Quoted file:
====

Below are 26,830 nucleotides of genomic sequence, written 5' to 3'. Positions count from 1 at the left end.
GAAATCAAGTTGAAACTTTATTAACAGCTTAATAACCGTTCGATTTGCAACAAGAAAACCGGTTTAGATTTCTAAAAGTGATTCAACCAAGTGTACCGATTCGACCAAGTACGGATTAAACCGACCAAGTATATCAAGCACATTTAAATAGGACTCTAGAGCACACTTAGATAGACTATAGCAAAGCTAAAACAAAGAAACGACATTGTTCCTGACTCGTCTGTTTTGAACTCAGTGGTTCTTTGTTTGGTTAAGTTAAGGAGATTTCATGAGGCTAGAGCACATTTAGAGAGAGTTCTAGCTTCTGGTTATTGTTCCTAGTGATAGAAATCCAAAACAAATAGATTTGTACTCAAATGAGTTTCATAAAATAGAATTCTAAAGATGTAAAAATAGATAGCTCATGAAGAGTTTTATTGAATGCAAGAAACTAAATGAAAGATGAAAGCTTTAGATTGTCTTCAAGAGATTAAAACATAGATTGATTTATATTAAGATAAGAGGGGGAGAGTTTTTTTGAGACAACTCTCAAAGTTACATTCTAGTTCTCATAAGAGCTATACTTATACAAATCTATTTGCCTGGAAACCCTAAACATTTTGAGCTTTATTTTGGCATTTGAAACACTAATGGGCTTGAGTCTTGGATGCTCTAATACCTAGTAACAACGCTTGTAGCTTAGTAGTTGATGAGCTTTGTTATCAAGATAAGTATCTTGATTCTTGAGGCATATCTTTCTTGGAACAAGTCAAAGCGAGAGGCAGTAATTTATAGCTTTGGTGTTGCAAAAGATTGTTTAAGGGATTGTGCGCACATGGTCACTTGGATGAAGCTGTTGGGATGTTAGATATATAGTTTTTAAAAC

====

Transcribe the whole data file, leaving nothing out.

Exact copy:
Below are 26,830 nucleotides of genomic sequence, written 5' to 3'. Positions count from 1 at the left end.
GAAATCAAGTTGAAACTTTATTAACAGCTTAATAACCGTTCGATTTGCAACAAGAAAACCGGTTTAGATTTCTAAAAGTGATTCAACCAAGTGTACCGATTCGACCAAGTACGGATTAAACCGACCAAGTATATCAAGCACATTTAAATAGGACTCTAGAGCACACTTAGATAGACTATAGCAAAGCTAAAACAAAGAAACGACATTGTTCCTGACTCGTCTGTTTTGAACTCAGTGGTTCTTTGTTTGGTTAAGTTAAGGAGATTTCATGAGGCTAGAGCACATTTAGAGAGAGTTCTAGCTTCTGGTTATTGTTCCTAGTGATAGAAATCCAAAACAAATAGATTTGTACTCAAATGAGTTTCATAAAATAGAATTCTAAAGATGTAAAAATAGATAGCTCATGAAGAGTTTTATTGAATGCAAGAAACTAAATGAAAGATGAAAGCTTTAGATTGTCTTCAAGAGATTAAAACATAGATTGATTTATATTAAGATAAGAGGGGGAGAGTTTTTTTGAGACAACTCTCAAAGTTACATTCTAGTTCTCATAAGAGCTATACTTATACAAATCTATTTGCCTGGAAACCCTAAACATTTTGAGCTTTATTTTGGCATTTGAAACACTAATGGGCTTGAGTCTTGGATGCTCTAATACCTAGTAACAACGCTTGTAGCTTAGTAGTTGATGAGCTTTGTTATCAAGATAAGTATCTTGATTCTTGAGGCATATCTTTCTTGGAACAAGTCAAAGCGAGAGGCAGTAATTTATAGCTTTGGTGTTGCAAAAGATTGTTTAAGGGATTGTGCGCACATGGTCACTTGGATGAAGCTGTTGGGATGTTAGATATATAGTTTTTAAAAC